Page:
ACO Sporting Director Vincent Beaumesnil has admitted that the earliest arrival of a new LMP1 manufacturer is not likely to be until 2020, as discussions continue on the shape of the next set of technical regulations.
The FIA and ACO have held talks with both existing manufacturers Porsche and Toyota, along with Peugeot, which has been eyeing a comeback to top-level prototype racing, on the category’s future path.
“We’re discussing what we do in 2020, which is the window where new manufacturers can come and where we can discuss the evolution of the rules,” Beaumesnil told Sportscar365.
“Having a new manufacturer coming, between the original discussion, the decision and having the car racing, you need a lot of time.
“You know there will not be a new guy coming next year. It takes some time.”
While Beaumesnil hasn’t absolutely ruled out a new manufacturer debuting in 2019, it appears unlikely given a new set of regulations would likely be due out the following year.
Both Porsche and Toyota, in the meantime, appear set to continue, with Toyota Gazoo Racing team director Rob Leupen confirming its factory program through the end of 2019 and the German manufacturer’s LMP1 future secure at least until the end of next year.
A push from Peugeot to reduce the level of hybridization, however, could lead to Toyota’s exit, according to Leupen, who feels the current set of regulations fits the Japanese manufacturer’s technology platform.
“We have a confirmation until 2019,” he said. “Generally we say when regulation changes are there, you have to investigate if it fits the program.
“If 2020 goes completely different rules, it wouldn’t be interesting for us. If it goes in a similar situation, we might be very interested.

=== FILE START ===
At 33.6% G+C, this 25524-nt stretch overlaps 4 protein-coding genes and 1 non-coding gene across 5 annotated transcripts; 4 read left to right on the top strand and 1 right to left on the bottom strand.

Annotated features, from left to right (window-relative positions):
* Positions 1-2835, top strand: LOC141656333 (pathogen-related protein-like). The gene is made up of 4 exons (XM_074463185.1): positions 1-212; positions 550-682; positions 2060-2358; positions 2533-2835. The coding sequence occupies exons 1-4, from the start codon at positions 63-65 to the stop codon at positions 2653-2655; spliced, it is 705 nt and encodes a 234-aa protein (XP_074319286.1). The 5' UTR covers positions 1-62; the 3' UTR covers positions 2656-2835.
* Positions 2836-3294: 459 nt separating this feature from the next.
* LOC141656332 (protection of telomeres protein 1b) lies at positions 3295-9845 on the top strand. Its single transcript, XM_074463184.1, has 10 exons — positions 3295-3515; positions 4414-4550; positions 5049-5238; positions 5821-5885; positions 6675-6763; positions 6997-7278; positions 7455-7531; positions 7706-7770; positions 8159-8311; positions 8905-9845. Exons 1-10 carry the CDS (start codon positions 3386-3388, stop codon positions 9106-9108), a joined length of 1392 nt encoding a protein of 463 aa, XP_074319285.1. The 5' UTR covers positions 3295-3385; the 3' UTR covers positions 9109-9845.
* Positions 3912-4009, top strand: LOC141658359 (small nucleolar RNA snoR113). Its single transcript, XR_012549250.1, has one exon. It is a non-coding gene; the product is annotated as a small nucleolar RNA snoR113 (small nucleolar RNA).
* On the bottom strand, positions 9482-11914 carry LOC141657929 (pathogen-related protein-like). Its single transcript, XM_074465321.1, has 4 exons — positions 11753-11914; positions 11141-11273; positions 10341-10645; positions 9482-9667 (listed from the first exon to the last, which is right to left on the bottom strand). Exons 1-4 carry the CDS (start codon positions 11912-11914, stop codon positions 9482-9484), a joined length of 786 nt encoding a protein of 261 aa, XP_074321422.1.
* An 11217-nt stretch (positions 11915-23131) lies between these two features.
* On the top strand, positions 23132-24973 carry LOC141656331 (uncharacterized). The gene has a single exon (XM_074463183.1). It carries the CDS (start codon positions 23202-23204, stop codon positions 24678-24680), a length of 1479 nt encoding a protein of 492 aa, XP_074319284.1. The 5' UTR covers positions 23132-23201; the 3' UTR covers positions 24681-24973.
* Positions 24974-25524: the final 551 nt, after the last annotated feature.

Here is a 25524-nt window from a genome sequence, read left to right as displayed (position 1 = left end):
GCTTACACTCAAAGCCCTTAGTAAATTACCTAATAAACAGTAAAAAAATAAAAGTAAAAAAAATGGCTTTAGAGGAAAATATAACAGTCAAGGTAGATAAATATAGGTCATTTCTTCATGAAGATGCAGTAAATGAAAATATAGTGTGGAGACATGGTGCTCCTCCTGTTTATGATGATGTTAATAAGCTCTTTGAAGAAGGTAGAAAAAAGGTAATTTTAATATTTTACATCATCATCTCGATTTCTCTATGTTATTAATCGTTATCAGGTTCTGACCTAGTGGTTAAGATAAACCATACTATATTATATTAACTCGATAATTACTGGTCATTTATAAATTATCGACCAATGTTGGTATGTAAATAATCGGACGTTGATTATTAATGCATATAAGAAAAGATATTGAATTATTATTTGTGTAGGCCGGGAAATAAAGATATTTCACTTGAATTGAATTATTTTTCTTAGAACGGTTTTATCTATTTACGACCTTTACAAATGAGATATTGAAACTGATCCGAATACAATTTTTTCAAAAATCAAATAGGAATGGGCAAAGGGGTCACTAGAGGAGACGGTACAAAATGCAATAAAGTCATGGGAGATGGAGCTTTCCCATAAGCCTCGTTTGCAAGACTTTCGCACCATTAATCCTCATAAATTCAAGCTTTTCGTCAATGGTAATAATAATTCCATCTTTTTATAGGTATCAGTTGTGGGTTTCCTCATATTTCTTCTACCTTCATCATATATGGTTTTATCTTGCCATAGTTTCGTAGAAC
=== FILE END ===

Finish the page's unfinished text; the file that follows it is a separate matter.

“In the end, TMG would not take the decision; TMC [Toyota Motor Corp.] will do this and we have to fit into their corporate motorsport plan.”
Initial talks of an evolution towards fuel cell technology, revealed last June, appear to be on the back burner due to excessive costs, which would likely detour BMW, with the German automaker previously expressing interest with hydrogen technology.
“It’s important for us to have the right balance between technology, because this is the reason we’re here,” Porsche LMP1 team principal Andreas Seidl told Sportscar365.
“We want to be in a position to develop future road car technology with this platform here.
“But at the same time, it’s important to be attractive for new manufacturers and entrants. This is what the discussion is at the moment.”
Beaumesnil, meanwhile, said he can’t be absolutely sure the current hybrid-based regulations, introduced in 2014, would not be extended beyond 2019.
“I cannot give any indication as long as we have not finalized an agreement on what we’ll do at that stage,” he said.
“We know the expectations of everybody; it’s our job to make a decision with all of them and to have the best plan.
“It’s never easy to make the rules but I think we need to let the group of people work. We’re really in the middle of it at the moment.”
A timeline for a decision on the 2020 regs hasn’t been set, according to the ACO Sporting Director, although per the FIA stability rules, the regs would need to be established by June 2018 at the very latest.
“Our intention for sure is to have some principles and more things adopted and communicated before then,” Beaumesnil said.
“The timeframe depends on how fast we’ll get to a final plan with all of the parties involved.”